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  • 1 University of South Bohemia Department of Zoology, School of Biological Sciences Branisovská 31 CZ-370 05 Ceské Budéjovice Czech Republic
  • | 2 Czech Academy of Sciences Department of Ecology and Conservation, Institute of Entomology Branisovská 31 CZ-370 05 Ceské Budéjovice Czech Republic
  • | 3 Regional Museum Vsetin Horni namesti 2 CZ-755 01 Vsetin Czech Republic
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It is increasingly understood that inventorying and monitoring biodiversity requires a multi-taxon approach and that comparing simple indices, such as species richness, should be accompanied by deeper analyses of species community composition and by comparisons of species life-history traits among taxa and habitats. Here, we document that two ecologically rather similar groups of epigeic predators, ground-dwelling spiders (Araneae) and ground beetles (Coleoptera: Carabidae), differ in patterns of stone quarry colonization. Such post-industrial barrens as abandoned quarries are increasingly appreciated as potential refuges for species that are becoming rare in modern landscapes. We compared species richness, community composition and species life-history traits of two epigeic invertebrates groups, in quarries and adjoining seminatural biotopes in a submountain region with granulite and limestone bedrock in SW Czech Republic. For both groups, quarries were species-poorer than seminatural sites, herbaceous biotopes were richer than scrubby and rocky biotopes, and no significant effects on species richness were revealed for substrate. Assemblages colonising quarries differed from those outside of quarries. They contained numerous regionally rarer species of rocks and scree in the case of spiders, but generalists of open landscapes prevailed among ground beetles. A survey limited to ground beetles, as well as to species richness analyses, would fail to detect a conservation potential of the quarries. Hence, a multi-taxa approach should be preferred, and species richness analyses should be assembled by insights onto community composition and species life-history traits in monitoring studies.

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Senior editors

Editor(s)-in-Chief: Podani, János

Editor(s)-in-Chief: Jordán, Ferenc

Honorary Editor(s): Orlóci, László

Editorial Board

  • Madhur Anand, CAN (forest ecology, computational ecology, and ecological complexity)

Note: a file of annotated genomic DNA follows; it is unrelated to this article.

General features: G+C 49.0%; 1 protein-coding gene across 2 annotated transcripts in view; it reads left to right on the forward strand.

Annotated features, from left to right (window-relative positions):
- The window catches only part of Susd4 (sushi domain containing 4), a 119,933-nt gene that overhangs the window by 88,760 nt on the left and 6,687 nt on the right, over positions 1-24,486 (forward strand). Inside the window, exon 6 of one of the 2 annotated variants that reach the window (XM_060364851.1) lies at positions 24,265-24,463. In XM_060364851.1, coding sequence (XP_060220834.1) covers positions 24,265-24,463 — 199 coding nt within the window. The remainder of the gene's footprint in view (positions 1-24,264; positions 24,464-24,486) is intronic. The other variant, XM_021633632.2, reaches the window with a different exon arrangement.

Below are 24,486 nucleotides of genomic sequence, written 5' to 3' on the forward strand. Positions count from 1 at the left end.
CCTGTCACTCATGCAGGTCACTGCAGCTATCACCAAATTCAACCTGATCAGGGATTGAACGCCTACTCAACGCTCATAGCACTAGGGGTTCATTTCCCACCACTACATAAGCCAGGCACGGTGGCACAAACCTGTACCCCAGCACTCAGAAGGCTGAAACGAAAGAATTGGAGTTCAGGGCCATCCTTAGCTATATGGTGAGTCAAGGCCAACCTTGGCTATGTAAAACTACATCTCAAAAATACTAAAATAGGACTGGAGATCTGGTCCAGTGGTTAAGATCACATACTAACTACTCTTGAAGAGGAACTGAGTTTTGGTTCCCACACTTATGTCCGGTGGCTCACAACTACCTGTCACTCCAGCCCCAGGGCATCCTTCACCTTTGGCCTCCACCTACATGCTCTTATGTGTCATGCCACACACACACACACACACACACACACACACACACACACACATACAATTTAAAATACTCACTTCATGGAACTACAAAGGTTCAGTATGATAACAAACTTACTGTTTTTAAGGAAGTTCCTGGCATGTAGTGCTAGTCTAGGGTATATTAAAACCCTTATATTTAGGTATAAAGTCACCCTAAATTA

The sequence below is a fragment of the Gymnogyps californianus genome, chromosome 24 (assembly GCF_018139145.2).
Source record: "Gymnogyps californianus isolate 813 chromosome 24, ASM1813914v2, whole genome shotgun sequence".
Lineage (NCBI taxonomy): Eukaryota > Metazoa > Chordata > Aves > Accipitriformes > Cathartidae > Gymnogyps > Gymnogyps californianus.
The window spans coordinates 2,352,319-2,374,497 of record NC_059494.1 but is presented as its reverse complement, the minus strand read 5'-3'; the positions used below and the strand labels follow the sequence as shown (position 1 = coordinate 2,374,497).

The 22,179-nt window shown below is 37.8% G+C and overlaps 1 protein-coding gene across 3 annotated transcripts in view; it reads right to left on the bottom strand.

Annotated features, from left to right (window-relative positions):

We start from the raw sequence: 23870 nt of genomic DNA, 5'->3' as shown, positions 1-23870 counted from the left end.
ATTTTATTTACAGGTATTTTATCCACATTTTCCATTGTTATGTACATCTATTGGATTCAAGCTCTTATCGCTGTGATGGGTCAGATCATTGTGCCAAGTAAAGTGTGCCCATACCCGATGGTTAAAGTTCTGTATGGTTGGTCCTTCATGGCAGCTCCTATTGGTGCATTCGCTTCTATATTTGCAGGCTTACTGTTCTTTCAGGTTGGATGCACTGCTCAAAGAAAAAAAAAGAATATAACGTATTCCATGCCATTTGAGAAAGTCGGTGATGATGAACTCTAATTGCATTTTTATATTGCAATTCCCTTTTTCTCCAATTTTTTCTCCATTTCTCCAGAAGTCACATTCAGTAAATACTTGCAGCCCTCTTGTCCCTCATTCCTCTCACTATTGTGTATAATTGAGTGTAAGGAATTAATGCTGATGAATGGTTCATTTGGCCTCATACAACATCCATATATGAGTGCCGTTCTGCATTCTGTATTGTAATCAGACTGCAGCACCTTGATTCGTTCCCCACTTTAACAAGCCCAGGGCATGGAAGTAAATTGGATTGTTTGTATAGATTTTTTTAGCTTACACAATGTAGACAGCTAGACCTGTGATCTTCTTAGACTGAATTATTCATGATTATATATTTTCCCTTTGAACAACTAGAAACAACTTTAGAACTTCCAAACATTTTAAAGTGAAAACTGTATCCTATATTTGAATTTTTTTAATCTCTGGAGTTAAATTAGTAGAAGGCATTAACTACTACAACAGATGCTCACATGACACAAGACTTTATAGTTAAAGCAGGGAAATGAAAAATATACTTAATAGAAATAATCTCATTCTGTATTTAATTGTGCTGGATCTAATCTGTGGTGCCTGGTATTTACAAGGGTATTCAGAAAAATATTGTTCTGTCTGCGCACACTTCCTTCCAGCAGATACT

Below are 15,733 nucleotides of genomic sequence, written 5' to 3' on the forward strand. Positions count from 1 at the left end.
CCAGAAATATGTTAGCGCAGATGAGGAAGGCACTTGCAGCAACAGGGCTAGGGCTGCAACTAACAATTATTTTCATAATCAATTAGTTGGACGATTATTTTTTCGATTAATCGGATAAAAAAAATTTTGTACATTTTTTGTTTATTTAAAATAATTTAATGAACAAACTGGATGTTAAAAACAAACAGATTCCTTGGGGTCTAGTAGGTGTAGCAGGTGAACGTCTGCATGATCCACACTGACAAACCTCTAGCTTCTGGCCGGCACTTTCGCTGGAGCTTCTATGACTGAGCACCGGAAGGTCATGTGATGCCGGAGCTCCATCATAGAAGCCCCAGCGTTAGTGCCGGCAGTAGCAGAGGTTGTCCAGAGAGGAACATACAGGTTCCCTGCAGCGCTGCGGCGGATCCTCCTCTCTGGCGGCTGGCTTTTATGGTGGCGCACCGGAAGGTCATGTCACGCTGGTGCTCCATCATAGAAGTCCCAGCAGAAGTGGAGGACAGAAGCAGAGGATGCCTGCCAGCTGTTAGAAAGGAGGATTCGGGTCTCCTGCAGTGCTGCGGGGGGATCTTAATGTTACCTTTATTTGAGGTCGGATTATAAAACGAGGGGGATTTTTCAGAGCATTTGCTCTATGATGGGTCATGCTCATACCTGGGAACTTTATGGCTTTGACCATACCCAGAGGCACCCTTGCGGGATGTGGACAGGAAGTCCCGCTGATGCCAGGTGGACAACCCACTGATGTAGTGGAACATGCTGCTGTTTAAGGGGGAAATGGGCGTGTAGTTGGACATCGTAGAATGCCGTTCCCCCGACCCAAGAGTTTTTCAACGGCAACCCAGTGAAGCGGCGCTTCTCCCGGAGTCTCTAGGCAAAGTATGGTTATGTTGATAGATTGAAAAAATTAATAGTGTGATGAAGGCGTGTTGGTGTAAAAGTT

• S. Bagella, ITA (temporal dynamics, including succession, community level patterns of species richness and diversity, experimental studies of plant, animal and microbial communities, plant communities of the Mediterranean)
  • P. Batáry, HUN (landscape ecology, agroecology, ecosystem services)
  • P. A. V. Borges, PRT (community level patterns of species richness and diversity, sampling in theory and practice)
  • A. Davis, GER (supervised learning, multitrophic interactions, food webs, multivariate analysis, ecological statistics, experimental design, fractals, parasitoids, species diversity, community assembly, ticks, biodiversity, climate change, biological networks, cranes, olfactometry, evolution)
  • Z. Elek, HUN (insect ecology, invertebrate conservation, population dynamics, especially of long-term field studies, insect sampling)
  • T. Kalapos, HUN (community level plant ecophysiology, grassland ecology, vegetation-soil relationship)
  • G. M. Kovács, HUN (microbial ecology, plant-fungus interactions, mycorrhizas)
  • W. C. Liu,TWN (community-based ecological theory and modelling issues, temporal dynamics, including succession, trophic interactions, competition, species response to the environment)
  • L. Mucina, AUS (vegetation survey, syntaxonomy, evolutionary community ecology, assembly rules, global vegetation patterns, mediterranean ecology)
  • P. Ódor, HUN (plant communities, bryophyte ecology, numerical methods)
  • F. Rigal, FRA (island biogeography, macroecology, functional diversity, arthropod ecology)
  • D. Rocchini, ITA (biodiversity, multiple scales, spatial scales, species distribution, spatial ecology, remote sensing, ecological informatics, computational ecology)
  • F. Samu, HUN (landscape ecology, biological control, generalist predators, spiders, arthropods, conservation biology, sampling methods)
  • U. Scharler, ZAF (ecological networks, food webs, estuaries, marine, mangroves, stoichiometry, temperate, subtropical)
  • D. Schmera, HUN (aquatic communities, functional diversity, ecological theory)
  • M. Scotti, GER (community-based ecological theory and modelling issues, trophic interactions, competition, species response to the environment, ecological networks)
  • B. Tóthmérész, HUN (biodiversity, soil zoology, spatial models, macroecology, ecological modeling)
  • S. Wollrab, GER (aquatic ecology, food web dynamics, plankton ecology, predator-prey interactions)

 

Advisory Board

  • S. Bartha, HUN
  • S.L. Collins, USA
  • T. Czárán, HUN
  • E. Feoli, ITA
  • N. Kenkel, CAN
  • J. Lepš, CZE
  • S. Mazzoleni, ITA
  • Cs. Moskát, HUN
  • B. Oborny, HUN
  • M.W. Palmer, USA
  • G.P. Patil, USA
  • V. de Patta Pillar, BRA
  • C. Ricotta, ITA
  • Á. Szentesi, HUN

PODANI, JÁNOS
E-mail: podani@ludens.elte.hu


JORDÁN, FERENC
E-mail: jordan.ferenc@gmail.com

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Community Ecology
Language English
Size A4
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2000
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1
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CH-6330 Cham, Switzerland Gewerbestrasse 11.
Responsible
Publisher
Chief Executive Officer, Akadémiai Kiadó
ISSN 1585-8553 (Print)
ISSN 1588-2756 (Online)